This year’s Venice Film Festival will feature short films from two New York Film Academy Filmmaking alumni. Along with a documentary and two animated shorts, the films will be presented at the NYFA Showcase, which will be introduced on September 1, 2016 by NYFA alumnus Giorgio Pasotti (“The Great Beauty,” “After Midnight,” “Salty Air”) at the brand-new Venice Production Bridge platform at the Spazio Incontri of Venice’s Excelsior Hotel.
One of the films, “The Life of Janka,” directed by NYFA alumnus Luis Henriquez Viloria, focuses on the story of two brothers from a very poor village in Haiti who are kidnapped by an organization of child traffickers.
“Because of its honest performances, beautiful cinematography, and tasteful direction, ‘The Life of Janka’ is not only very engaging, but provides a poignant glimpse into the world of Haitian youth after the devastating earthquake of 2010,” said NYFA Academic Chair, Arthur Helterbran.
After the massive earthquake in 2010, a lot of people went to Haiti to help, but another group of people went there to take advantage of the situation. This is what the filmmaker hopes to finally expose.
“This will be the first time this fact will be exposed through film,” says Henriquez Viloria. “It’s interesting how many people know about the earthquake, but do not know about the kidnappings.”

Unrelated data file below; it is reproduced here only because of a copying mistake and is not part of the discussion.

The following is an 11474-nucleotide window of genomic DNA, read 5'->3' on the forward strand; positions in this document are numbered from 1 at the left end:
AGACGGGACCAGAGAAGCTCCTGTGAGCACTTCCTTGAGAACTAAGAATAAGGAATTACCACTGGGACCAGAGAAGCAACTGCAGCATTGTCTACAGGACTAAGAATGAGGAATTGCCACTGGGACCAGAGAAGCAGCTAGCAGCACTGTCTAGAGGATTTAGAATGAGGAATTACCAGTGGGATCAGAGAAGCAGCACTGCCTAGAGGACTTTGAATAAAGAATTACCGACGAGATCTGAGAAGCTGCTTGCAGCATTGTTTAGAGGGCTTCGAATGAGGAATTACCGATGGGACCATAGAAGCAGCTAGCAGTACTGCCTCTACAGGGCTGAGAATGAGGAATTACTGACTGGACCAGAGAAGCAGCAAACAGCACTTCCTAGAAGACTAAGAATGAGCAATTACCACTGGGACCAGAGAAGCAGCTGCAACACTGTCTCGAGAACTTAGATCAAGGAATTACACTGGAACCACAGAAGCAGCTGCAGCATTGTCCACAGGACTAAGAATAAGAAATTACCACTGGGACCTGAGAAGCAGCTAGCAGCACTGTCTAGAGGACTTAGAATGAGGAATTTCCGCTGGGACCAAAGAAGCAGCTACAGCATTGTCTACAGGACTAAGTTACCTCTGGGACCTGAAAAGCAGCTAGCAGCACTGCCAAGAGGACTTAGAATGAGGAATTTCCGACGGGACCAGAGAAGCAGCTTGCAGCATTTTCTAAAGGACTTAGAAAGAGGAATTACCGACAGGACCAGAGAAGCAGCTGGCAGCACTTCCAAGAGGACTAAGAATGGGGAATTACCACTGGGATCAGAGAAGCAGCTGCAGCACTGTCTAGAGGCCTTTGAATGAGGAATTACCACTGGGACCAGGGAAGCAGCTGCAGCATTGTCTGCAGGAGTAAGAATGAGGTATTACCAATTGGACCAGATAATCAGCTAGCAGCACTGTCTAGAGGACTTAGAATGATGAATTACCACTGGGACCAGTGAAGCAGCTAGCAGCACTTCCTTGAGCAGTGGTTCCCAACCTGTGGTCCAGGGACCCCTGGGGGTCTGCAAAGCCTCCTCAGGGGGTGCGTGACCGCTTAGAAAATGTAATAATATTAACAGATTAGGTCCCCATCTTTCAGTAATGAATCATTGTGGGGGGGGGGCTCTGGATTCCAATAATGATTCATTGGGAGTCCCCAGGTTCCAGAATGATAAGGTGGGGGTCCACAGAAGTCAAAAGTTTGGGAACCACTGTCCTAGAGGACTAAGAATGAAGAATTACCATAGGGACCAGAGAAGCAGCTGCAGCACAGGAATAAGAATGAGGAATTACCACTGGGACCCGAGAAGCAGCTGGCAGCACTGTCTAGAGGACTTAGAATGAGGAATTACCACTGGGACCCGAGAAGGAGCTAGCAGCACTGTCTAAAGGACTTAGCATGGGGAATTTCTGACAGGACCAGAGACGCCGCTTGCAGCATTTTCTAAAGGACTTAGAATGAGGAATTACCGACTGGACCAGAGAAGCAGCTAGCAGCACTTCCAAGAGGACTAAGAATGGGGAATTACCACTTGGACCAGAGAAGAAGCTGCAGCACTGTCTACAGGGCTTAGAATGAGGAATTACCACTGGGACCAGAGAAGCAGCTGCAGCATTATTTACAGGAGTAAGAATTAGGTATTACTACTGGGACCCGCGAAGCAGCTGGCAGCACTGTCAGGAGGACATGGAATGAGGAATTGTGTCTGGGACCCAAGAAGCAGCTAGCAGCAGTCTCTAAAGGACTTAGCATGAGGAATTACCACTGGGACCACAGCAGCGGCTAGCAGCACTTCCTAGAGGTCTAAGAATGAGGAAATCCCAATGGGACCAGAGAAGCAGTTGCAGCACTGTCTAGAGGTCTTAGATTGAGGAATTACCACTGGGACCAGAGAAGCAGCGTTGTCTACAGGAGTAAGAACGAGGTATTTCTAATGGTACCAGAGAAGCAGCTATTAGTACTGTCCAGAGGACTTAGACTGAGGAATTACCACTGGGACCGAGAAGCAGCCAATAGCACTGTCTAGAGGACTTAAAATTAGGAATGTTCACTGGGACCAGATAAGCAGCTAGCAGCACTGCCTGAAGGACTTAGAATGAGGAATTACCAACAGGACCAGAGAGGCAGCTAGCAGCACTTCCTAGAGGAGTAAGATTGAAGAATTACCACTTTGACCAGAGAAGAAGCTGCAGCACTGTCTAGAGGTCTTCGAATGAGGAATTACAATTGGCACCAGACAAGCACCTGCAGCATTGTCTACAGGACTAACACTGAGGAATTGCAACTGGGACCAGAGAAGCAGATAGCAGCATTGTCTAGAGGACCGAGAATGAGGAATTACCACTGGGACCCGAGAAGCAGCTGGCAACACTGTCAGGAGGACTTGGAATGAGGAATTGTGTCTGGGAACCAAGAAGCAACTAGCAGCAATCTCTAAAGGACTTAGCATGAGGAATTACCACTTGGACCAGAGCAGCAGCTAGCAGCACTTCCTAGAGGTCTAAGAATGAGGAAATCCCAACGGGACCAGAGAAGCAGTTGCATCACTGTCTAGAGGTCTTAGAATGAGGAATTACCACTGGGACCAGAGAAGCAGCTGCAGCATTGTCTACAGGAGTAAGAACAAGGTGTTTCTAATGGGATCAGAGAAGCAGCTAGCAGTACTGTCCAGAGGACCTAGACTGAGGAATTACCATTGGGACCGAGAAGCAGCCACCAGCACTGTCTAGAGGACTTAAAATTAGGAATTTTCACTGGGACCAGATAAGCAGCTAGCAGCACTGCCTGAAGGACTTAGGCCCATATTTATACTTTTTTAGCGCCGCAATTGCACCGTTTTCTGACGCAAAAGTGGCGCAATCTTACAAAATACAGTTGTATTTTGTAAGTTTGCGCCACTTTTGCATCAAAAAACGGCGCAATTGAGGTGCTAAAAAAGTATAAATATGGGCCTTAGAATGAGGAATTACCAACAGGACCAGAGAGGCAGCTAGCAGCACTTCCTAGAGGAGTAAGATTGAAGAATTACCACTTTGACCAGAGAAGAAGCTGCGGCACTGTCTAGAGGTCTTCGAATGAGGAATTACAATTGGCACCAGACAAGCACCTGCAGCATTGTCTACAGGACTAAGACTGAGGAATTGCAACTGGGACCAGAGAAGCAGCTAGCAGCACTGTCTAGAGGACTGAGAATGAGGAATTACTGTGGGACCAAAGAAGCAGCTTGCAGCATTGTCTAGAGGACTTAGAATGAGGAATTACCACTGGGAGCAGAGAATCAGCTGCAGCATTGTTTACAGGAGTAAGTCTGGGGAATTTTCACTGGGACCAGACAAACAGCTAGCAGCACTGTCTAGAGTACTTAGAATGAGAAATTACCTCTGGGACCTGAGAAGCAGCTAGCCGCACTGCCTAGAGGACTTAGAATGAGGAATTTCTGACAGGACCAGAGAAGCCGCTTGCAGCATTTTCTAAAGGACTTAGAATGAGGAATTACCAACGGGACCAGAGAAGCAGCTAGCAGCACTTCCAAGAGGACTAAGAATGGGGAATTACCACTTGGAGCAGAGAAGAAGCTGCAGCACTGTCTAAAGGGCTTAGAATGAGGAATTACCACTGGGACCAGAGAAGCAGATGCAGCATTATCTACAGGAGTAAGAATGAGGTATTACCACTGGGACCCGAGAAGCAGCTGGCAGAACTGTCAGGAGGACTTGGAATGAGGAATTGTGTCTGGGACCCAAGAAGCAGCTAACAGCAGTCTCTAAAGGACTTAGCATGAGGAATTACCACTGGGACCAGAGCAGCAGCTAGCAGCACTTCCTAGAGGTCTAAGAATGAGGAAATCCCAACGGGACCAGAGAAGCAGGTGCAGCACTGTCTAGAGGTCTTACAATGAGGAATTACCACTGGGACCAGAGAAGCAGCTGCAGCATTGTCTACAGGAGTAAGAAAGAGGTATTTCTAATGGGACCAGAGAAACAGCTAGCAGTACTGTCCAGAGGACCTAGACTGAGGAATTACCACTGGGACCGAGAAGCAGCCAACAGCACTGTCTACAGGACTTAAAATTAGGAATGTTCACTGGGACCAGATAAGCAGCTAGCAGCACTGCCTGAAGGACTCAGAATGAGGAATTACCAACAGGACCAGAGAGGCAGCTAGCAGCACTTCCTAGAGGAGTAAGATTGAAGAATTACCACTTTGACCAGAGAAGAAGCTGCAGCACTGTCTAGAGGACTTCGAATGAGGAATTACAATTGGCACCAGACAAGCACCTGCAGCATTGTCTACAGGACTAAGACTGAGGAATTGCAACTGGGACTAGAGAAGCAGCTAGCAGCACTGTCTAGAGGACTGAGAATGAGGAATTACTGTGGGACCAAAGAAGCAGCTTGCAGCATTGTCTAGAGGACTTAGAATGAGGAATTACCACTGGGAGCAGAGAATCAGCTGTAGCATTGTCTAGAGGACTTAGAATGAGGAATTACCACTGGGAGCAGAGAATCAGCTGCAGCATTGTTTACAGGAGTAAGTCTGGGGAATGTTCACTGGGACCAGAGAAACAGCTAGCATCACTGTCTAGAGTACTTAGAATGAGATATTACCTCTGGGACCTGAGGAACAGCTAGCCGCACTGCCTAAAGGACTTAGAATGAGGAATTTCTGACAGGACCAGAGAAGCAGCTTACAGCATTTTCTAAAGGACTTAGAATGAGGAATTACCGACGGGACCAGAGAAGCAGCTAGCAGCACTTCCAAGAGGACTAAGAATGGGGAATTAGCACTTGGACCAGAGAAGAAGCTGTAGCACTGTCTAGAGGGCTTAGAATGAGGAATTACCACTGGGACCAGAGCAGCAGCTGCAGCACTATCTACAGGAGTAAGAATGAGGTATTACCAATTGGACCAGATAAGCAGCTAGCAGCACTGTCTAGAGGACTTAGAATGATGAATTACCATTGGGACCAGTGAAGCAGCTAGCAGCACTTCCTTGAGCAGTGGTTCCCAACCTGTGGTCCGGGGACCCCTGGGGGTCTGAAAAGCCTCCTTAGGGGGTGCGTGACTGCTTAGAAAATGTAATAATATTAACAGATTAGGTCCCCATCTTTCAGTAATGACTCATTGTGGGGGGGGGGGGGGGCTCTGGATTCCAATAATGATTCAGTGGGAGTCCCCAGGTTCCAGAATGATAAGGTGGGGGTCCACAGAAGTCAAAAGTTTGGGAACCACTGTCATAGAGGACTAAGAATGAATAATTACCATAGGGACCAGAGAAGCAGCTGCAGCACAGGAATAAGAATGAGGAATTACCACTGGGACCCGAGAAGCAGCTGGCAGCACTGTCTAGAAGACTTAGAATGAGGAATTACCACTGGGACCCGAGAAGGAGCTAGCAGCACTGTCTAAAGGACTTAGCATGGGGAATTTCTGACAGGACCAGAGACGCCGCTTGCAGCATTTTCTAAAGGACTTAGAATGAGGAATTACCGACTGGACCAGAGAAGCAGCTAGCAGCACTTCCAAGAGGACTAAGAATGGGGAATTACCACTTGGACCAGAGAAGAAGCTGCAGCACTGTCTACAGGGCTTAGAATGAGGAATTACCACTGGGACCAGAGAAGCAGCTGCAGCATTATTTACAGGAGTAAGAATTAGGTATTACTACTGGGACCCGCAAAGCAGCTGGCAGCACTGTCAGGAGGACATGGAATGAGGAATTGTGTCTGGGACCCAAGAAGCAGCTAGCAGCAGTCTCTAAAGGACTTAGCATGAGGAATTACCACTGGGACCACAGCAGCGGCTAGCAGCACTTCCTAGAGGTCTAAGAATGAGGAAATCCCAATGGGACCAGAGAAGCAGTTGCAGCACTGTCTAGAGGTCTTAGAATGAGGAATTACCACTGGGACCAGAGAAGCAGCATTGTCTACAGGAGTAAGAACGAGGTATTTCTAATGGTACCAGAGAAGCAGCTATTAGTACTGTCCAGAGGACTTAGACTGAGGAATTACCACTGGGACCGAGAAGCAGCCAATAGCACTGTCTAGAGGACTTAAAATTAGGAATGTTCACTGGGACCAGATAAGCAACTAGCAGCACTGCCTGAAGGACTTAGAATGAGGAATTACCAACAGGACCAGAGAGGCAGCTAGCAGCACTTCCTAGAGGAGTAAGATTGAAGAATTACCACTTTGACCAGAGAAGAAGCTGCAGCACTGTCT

Henriquez Viloria is currently working on the feature length of “The Life Of Janka,” which he hopes will provide more details as to how everything was happening from other point of views.
Another very captivating film that will be screening in Venice is from NYFA Filmmaking alumnus Sean Miyakawa. His film, “Fumo,” set in the mid-1920s, is about a frustrated sound composer working as one of the first sound engineers in the history of cinema, and just so happens to be madly in love with the main actress of the production. On the day he decides to finally declare his love to her, he finds out about an affair going on between her and the director. The discovery drives him crazy.
“’Fumo’ is a visually and sonically arresting love story that is equally sweet, sincere, and sardonic,” says Helterbran. “I have not seen many student films that move me the way that Sean Miyakawa’s surreal romantic-romp ‘Fumo’ does.”